Immediately after John McCain announced that Sarah Palin was his choice for vice president, the media breathlessly reported Palin's ability to bring in the women's vote. Indeed, Palin herself asserted that she could attract some of those 18 million Hillary Clinton supporters because, presumably, women voters like to vote for women candidates. This often made proposition is demonstrably false and was so from the beginning. As polls after the Republican convention showed, partisanship is a much bigger determinant of how voters feel about Palin than gender and because men tend to identify with the Republican Party more than the Democratic Party, Palin actually has higher ratings among men than she does among women.
What about the white women's vote, a group that the media reported shifted to McCain/Palin in large numbers? In reality, there was much larger movement among white men than among white women. As we found in our battleground research for Democracy Corps, after the Democratic convention, 48 percent of white men supported McCain, a number that increased to 58 percent after the Republican convention. In contrast, the movement among white women was more muted. Just after the Democratic convention, white women supported Obama by 3 points, 48 to 45 percent. Those numbers flipped to 46 to 50 percent in McCain's favor after the Republican convention. Moreover, there is convincing evidence that Democratic voters who supported Hillary Clinton in the primaries moved to a place of even greater support to Barack Obama. The CBS News poll showed 63 percent of Hillary supporters would vote for Obama prior to the Republican convention; afterwards this number was 74 percent. In our Democracy Corps research, 83 percent of Clinton primary supporters now cast their vote for Obama.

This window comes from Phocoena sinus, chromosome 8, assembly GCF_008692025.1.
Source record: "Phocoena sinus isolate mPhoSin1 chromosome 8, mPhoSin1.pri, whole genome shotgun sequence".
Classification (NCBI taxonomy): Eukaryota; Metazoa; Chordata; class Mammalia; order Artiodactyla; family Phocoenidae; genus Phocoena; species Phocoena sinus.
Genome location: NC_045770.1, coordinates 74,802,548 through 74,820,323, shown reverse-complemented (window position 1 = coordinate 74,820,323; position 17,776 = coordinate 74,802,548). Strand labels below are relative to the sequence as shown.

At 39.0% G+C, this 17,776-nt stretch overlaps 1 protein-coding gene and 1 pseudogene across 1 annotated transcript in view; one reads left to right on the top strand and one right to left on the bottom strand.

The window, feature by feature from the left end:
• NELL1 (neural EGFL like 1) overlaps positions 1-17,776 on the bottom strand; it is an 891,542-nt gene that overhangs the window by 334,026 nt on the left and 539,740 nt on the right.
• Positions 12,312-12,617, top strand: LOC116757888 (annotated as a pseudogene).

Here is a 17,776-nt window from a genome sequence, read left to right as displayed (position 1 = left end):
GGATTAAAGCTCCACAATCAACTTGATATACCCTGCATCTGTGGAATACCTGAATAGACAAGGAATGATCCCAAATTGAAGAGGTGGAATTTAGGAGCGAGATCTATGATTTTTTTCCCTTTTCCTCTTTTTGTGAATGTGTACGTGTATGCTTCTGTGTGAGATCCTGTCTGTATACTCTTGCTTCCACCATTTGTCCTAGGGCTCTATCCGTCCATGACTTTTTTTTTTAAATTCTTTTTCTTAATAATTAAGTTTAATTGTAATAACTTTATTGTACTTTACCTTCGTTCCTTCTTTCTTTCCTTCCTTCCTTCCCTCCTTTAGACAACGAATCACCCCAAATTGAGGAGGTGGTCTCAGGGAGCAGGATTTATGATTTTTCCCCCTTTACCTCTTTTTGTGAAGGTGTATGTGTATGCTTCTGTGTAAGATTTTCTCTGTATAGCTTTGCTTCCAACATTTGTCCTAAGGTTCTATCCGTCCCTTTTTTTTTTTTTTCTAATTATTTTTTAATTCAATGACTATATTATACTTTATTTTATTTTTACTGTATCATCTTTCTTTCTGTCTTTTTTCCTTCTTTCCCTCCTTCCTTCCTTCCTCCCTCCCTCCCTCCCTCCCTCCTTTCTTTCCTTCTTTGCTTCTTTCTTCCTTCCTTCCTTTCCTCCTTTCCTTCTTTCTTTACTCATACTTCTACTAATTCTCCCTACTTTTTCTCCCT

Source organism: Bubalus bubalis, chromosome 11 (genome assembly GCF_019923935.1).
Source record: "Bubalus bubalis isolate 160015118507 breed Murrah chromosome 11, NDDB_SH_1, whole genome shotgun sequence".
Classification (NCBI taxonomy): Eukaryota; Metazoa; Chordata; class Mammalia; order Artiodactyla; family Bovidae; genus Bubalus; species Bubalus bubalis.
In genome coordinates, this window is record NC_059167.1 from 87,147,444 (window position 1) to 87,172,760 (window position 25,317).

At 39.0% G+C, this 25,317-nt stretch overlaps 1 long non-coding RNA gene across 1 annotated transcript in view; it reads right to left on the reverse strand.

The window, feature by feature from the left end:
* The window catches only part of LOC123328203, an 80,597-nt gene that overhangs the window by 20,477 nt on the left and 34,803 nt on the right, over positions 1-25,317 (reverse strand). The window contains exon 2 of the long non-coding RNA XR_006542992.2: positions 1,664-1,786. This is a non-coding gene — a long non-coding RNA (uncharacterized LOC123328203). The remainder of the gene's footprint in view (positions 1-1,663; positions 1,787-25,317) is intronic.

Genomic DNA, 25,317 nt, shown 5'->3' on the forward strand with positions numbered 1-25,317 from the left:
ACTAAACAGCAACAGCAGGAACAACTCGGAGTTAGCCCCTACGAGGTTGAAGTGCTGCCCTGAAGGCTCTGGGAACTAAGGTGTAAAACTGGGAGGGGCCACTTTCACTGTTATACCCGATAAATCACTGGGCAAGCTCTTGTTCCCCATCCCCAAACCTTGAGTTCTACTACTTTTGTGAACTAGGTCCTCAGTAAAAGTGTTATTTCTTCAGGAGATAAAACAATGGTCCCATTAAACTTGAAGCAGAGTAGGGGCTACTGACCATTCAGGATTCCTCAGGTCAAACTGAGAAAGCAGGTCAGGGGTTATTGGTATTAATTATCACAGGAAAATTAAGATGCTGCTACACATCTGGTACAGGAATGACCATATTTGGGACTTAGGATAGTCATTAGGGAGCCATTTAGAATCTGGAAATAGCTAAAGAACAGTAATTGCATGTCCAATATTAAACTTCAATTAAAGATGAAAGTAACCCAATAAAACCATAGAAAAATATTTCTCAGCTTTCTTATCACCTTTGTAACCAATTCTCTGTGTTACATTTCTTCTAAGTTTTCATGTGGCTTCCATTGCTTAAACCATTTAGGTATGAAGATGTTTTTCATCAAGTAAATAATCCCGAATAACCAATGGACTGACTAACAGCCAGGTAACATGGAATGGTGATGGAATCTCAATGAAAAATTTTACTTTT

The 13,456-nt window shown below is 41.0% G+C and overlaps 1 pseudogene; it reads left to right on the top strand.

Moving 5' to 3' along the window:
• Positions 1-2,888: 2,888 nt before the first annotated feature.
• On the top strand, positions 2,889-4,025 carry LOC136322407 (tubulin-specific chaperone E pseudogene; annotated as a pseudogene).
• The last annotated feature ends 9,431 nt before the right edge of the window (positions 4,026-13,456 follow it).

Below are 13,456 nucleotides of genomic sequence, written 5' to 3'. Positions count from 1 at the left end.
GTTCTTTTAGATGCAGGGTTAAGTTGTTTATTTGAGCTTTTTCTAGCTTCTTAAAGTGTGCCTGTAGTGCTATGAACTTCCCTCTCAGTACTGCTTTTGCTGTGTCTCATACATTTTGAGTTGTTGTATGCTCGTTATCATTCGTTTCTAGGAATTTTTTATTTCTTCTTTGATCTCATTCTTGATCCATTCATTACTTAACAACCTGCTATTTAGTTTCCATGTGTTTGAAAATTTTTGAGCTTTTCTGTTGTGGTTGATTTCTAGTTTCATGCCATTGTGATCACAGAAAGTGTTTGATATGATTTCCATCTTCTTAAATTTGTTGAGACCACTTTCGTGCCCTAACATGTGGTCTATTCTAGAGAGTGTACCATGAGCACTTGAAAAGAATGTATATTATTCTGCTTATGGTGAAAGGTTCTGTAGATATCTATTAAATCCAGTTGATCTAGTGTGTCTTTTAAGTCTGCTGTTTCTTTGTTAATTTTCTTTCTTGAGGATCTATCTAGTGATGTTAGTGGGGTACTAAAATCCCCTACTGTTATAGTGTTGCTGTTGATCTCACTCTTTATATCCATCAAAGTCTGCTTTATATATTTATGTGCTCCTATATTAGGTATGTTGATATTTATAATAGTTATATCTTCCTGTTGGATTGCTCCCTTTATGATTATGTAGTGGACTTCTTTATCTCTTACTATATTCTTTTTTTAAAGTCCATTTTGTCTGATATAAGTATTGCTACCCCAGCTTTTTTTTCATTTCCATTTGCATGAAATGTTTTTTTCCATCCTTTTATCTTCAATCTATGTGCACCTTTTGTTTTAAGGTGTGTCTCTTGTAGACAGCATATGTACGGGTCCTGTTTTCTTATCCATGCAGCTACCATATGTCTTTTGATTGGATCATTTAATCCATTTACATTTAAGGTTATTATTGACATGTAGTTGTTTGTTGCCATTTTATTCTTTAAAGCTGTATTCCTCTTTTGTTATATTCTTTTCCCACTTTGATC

No doubt, Obama needs to perform more strongly with women voters to win this election. In the battleground, he currently wins women voters by 5 points; Kerry only won women by 3 points, while Clinton won women by 7 points in 1992. But as we found in our research for Women's Voices. Women's Vote, women voters still have many questions about Sarah Palin, including what are she and John McCain going to make their lives better in anxious economic times. They think highly of her commitment to family, but want to know if this makes her able to understand their daily struggles to make ends meet and their future more secure. Many women voters find much to admire about Palin, but that does not mean they will vote for her without knowing what it would mean to their lives.